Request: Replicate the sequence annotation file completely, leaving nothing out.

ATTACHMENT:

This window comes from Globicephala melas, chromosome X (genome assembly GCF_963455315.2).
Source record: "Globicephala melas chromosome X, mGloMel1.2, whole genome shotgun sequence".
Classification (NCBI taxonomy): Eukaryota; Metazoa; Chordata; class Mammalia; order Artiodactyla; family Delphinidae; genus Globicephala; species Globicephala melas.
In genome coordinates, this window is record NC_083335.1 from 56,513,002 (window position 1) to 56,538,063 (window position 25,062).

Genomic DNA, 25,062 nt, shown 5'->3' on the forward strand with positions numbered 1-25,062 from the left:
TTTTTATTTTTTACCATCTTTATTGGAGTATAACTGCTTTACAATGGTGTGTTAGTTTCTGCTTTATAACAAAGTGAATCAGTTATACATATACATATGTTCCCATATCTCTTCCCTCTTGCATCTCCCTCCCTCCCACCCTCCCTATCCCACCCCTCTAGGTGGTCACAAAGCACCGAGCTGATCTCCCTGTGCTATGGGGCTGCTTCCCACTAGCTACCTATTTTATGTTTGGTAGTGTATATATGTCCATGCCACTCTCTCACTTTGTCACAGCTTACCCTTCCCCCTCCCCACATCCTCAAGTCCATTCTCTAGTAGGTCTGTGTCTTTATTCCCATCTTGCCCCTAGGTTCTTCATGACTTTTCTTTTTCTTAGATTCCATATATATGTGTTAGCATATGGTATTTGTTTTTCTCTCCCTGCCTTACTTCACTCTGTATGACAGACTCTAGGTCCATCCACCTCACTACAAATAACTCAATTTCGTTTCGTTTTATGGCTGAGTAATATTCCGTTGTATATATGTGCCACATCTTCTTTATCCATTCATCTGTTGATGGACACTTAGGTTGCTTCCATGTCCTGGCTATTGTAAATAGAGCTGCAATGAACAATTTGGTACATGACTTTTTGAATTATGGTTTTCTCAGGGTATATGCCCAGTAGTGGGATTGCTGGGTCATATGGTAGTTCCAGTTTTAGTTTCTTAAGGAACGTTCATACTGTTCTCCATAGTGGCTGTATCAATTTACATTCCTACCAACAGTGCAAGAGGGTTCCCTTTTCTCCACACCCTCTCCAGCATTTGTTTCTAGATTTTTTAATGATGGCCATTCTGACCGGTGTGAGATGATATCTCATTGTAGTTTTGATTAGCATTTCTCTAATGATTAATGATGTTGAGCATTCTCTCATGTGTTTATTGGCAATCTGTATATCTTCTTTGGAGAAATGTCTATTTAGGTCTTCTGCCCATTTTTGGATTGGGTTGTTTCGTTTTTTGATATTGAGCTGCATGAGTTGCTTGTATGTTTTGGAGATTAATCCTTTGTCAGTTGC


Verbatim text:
This window comes from Globicephala melas, chromosome X (genome assembly GCF_963455315.2).
Source record: "Globicephala melas chromosome X, mGloMel1.2, whole genome shotgun sequence".
Classification (NCBI taxonomy): Eukaryota; Metazoa; Chordata; class Mammalia; order Artiodactyla; family Delphinidae; genus Globicephala; species Globicephala melas.
In genome coordinates, this window is record NC_083335.1 from 56,513,002 (window position 1) to 56,538,063 (window position 25,062).

Genomic DNA, 25,062 nt, shown 5'->3' on the forward strand with positions numbered 1-25,062 from the left:
TTTTTATTTTTTACCATCTTTATTGGAGTATAACTGCTTTACAATGGTGTGTTAGTTTCTGCTTTATAACAAAGTGAATCAGTTATACATATACATATGTTCCCATATCTCTTCCCTCTTGCATCTCCCTCCCTCCCACCCTCCCTATCCCACCCCTCTAGGTGGTCACAAAGCACCGAGCTGATCTCCCTGTGCTATGGGGCTGCTTCCCACTAGCTACCTATTTTATGTTTGGTAGTGTATATATGTCCATGCCACTCTCTCACTTTGTCACAGCTTACCCTTCCCCCTCCCCACATCCTCAAGTCCATTCTCTAGTAGGTCTGTGTCTTTATTCCCATCTTGCCCCTAGGTTCTTCATGACTTTTCTTTTTCTTAGATTCCATATATATGTGTTAGCATATGGTATTTGTTTTTCTCTCCCTGCCTTACTTCACTCTGTATGACAGACTCTAGGTCCATCCACCTCACTACAAATAACTCAATTTCGTTTCGTTTTATGGCTGAGTAATATTCCGTTGTATATATGTGCCACATCTTCTTTATCCATTCATCTGTTGATGGACACTTAGGTTGCTTCCATGTCCTGGCTATTGTAAATAGAGCTGCAATGAACAATTTGGTACATGACTTTTTGAATTATGGTTTTCTCAGGGTATATGCCCAGTAGTGGGATTGCTGGGTCATATGGTAGTTCCAGTTTTAGTTTCTTAAGGAACGTTCATACTGTTCTCCATAGTGGCTGTATCAATTTACATTCCTACCAACAGTGCAAGAGGGTTCCCTTTTCTCCACACCCTCTCCAGCATTTGTTTCTAGATTTTTTAATGATGGCCATTCTGACCGGTGTGAGATGATATCTCATTGTAGTTTTGATTAGCATTTCTCTAATGATTAATGATGTTGAGCATTCTCTCATGTGTTTATTGGCAATCTGTATATCTTCTTTGGAGAAATGTCTATTTAGGTCTTCTGCCCATTTTTGGATTGGGTTGTTTCGTTTTTTGATATTGAGCTGCATGAGTTGCTTGTATGTTTTGGAGATTAATCCTTTGTCAGTTGC